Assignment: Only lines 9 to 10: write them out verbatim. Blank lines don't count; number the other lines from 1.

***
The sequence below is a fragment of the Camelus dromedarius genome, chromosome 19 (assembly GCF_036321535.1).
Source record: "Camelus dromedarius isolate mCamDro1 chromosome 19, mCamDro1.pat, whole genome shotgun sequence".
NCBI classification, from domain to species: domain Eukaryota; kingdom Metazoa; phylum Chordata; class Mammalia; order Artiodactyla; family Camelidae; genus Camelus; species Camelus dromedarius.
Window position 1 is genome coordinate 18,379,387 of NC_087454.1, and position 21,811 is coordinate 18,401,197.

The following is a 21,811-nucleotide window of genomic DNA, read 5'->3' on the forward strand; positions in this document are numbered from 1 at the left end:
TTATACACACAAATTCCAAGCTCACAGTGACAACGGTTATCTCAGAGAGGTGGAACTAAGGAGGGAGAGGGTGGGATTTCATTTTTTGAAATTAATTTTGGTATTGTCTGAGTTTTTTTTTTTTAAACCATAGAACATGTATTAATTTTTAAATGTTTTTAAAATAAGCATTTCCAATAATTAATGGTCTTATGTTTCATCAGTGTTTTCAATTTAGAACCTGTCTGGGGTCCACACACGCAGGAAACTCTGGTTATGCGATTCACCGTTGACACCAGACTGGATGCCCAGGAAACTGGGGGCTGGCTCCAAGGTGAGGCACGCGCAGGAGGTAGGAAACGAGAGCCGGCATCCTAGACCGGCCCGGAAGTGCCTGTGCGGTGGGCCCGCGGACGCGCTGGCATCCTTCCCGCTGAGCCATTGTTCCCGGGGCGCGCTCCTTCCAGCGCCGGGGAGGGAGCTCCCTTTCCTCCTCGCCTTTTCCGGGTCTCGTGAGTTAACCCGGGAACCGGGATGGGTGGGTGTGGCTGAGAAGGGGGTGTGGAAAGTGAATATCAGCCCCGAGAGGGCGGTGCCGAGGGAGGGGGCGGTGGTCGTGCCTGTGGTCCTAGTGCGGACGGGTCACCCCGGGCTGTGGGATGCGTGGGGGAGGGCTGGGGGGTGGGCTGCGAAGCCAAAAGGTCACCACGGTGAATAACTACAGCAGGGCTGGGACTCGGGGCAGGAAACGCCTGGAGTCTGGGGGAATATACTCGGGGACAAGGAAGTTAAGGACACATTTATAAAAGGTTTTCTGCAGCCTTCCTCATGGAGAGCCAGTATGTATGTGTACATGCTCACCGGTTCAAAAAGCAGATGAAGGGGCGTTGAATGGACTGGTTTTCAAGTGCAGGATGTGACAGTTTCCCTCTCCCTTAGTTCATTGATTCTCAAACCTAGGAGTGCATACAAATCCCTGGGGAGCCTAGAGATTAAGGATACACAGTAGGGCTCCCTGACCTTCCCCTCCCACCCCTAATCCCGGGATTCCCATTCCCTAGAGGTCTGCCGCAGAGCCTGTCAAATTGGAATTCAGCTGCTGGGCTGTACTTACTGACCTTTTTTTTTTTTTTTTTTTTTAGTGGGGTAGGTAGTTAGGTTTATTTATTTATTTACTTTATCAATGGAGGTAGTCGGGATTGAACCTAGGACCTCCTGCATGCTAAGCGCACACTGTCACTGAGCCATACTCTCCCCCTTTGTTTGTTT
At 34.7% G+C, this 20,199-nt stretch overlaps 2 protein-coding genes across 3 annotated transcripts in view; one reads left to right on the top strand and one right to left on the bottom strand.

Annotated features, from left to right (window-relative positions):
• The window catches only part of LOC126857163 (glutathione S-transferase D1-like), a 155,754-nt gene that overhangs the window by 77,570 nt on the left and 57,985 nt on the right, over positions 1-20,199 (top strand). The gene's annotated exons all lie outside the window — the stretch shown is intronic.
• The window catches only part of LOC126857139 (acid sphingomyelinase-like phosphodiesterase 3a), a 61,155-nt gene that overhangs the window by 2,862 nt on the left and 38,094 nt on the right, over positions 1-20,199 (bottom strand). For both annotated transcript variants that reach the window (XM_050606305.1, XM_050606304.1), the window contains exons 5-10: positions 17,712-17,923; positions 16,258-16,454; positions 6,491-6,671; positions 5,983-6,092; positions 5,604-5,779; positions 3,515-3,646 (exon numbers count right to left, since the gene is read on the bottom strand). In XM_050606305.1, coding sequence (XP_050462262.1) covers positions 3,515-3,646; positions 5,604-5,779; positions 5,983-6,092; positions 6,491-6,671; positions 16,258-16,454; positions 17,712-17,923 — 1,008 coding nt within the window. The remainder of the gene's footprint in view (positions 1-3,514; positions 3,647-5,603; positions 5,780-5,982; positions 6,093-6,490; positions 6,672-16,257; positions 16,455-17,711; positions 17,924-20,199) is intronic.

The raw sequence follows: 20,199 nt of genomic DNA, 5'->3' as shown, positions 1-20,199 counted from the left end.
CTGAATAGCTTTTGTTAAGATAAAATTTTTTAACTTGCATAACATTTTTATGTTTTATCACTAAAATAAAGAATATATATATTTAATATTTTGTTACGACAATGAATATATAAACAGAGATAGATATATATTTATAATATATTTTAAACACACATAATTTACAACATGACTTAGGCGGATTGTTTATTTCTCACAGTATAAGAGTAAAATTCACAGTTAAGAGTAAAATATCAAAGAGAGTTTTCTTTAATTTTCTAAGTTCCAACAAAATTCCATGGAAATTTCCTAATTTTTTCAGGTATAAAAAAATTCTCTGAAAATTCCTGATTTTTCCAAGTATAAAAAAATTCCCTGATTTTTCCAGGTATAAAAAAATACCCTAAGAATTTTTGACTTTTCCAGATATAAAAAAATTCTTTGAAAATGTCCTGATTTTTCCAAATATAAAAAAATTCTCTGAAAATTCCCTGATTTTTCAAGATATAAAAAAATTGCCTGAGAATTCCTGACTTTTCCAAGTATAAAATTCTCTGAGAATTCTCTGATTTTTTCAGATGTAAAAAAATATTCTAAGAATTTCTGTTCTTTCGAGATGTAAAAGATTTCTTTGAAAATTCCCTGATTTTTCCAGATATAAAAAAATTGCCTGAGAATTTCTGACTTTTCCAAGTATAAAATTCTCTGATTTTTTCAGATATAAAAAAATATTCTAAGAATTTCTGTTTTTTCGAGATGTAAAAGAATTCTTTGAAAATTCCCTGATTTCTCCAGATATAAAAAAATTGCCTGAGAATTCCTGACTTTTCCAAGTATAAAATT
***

• The window catches only part of LOC126857163 (glutathione S-transferase D1-like), a 155,754-nt gene that overhangs the window by 77,570 nt on the left and 57,985 nt on the right, over positions 1-20,199 (top strand). The gene's annotated exons all lie outside the window — the stretch shown is intronic.
• The window catches only part of LOC126857139 (acid sphingomyelinase-like phosphodiesterase 3a), a 61,155-nt gene that overhangs the window by 2,862 nt on the left and 38,094 nt on the right, over positions 1-20,199 (bottom strand). For both annotated transcript variants that reach the window (XM_050606305.1, XM_050606304.1), the window contains exons 5-10: positions 17,712-17,923; positions 16,258-16,454; positions 6,491-6,671; positions 5,983-6,092; positions 5,604-5,779; positions 3,515-3,646 (exon numbers count right to left, since the gene is read on the bottom strand). In XM_050606305.1, coding sequence (XP_050462262.1) covers positions 3,515-3,646; positions 5,604-5,779; positions 5,983-6,092; positions 6,491-6,671; positions 16,258-16,454; positions 17,712-17,923 — 1,008 coding nt within the window. The remainder of the gene's footprint in view (positions 1-3,514; positions 3,647-5,603; positions 5,780-5,982; positions 6,093-6,490; positions 6,672-16,257; positions 16,455-17,711; positions 17,924-20,199) is intronic.